Polygamy was the norm in Arabia then, and the Prophet’s situation was the exception, since he had remained monogamous for twenty-five rears. The union with Sawdah was particularly easy to concretize: Sawdah immediately, and most favorably, answered the proposal made to her, and they married a few months later.

`Aa’ishah had already, in keeping with Arabian customs, been promised by Abu Bakr to Mutim’s son, and her father had to negotiate with Mutim in order to break the engagement. `Aa’shah then officially became Muhammad’s second wife, though the union would not be consummated for several years.

A year later, pilgrims and traders were again flocking to Makkah for the celebrations of 621. A second meeting was organized at Al-`Aqabah between the Prophet and the Yathrib delegation that had come to report on the evolution of the situation in their city. Twelve people from Yathrib, two of whom belonged to the Aws clan, took part in the meeting. They pledged allegiance to the Prophet, stipulating that they would worship only the One God, no others, and that they would honor the duties and interdictions of Islam.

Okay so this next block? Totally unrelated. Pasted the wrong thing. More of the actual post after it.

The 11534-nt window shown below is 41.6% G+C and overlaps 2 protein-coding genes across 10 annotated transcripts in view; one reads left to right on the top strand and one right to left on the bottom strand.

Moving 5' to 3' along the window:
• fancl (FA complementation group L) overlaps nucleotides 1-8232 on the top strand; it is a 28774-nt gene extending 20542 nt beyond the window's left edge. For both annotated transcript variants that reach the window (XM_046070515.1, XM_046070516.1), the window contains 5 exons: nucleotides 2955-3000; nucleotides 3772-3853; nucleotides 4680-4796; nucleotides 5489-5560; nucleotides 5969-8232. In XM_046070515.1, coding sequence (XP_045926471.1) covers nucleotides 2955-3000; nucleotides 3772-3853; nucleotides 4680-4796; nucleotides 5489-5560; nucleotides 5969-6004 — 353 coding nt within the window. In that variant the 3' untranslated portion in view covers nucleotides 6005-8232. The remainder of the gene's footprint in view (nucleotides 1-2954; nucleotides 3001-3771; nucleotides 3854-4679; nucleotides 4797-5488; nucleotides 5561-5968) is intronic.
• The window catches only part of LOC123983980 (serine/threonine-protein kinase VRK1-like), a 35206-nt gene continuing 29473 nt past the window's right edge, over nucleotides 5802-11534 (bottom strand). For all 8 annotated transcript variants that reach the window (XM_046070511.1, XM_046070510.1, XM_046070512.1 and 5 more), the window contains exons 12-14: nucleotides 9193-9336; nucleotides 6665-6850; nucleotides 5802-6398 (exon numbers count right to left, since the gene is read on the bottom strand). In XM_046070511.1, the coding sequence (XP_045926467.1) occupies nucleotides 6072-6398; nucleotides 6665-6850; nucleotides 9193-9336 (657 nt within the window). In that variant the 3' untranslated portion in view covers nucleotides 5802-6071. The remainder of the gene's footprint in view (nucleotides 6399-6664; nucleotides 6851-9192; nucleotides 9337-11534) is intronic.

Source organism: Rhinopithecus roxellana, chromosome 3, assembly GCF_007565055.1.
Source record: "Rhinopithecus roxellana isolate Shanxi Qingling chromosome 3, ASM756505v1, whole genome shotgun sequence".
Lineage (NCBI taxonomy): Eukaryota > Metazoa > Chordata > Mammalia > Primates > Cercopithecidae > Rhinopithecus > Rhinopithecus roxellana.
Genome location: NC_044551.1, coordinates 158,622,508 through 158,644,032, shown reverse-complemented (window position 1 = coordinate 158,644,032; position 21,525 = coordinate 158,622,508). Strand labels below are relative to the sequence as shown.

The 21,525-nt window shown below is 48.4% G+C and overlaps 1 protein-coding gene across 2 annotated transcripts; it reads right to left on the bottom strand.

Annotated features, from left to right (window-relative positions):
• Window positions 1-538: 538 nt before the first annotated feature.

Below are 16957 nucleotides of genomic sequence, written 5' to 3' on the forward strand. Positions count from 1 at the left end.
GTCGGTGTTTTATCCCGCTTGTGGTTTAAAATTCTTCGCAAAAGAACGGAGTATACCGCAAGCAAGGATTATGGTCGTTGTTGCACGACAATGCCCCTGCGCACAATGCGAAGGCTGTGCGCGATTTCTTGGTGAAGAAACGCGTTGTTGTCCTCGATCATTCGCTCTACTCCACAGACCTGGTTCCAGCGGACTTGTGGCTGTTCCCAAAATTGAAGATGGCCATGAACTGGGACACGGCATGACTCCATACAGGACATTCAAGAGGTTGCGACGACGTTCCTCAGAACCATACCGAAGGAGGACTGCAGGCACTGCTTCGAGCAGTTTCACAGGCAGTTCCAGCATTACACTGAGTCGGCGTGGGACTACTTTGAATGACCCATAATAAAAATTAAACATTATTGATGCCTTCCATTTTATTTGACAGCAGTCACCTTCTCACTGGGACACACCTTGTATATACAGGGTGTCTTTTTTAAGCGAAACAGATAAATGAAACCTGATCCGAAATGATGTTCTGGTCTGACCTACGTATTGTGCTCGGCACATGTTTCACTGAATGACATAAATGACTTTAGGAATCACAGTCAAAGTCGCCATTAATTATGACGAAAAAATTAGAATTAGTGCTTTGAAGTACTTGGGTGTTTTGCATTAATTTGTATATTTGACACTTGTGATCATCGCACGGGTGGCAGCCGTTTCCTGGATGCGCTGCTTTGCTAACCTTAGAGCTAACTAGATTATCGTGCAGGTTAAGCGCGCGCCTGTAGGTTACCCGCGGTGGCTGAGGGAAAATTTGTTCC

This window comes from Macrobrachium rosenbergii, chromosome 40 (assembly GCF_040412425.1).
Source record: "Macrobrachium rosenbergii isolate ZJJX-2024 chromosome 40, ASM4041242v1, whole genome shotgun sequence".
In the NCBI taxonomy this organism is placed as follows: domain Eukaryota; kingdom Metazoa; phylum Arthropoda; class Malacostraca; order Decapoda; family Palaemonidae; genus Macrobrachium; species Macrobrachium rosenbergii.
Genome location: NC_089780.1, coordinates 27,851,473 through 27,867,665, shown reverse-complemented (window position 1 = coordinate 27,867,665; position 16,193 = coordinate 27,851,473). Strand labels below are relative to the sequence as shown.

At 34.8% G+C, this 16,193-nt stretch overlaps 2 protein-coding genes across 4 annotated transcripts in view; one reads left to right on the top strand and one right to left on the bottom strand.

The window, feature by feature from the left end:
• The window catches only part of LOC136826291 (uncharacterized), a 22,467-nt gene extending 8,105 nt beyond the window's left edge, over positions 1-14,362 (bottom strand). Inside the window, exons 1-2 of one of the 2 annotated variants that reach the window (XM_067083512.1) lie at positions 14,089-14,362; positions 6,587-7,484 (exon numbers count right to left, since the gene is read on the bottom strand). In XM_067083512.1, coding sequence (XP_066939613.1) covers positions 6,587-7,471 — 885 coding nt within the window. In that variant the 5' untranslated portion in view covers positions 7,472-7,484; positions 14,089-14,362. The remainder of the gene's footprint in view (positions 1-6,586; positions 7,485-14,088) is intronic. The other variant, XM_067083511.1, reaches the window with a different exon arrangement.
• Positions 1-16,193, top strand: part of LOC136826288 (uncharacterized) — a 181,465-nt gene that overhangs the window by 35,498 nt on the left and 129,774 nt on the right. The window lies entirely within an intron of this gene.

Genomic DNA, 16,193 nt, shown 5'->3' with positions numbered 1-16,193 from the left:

They were therefore to constitute the first Muslim community in Yathrib. Muhammad sent back with them a Companion, Mus`ab ibn `Umayr, who had just returned from Abyssinia and who was known for his calm, his wisdom, and tile beauty of his recitation of the Qur’an.

Message of Brotherhood

Back in Yathrib, the delegation kept spreading the message and Mus`ab taught Islam, recited the Qur’an, and answered questions. In spite of age-old and still very sharp divisions between the Aws and Khazraj, members of both tribes converted to the new religion and realized that their former rivalries had become pointless: ’Islam’s message of brotherhood united them.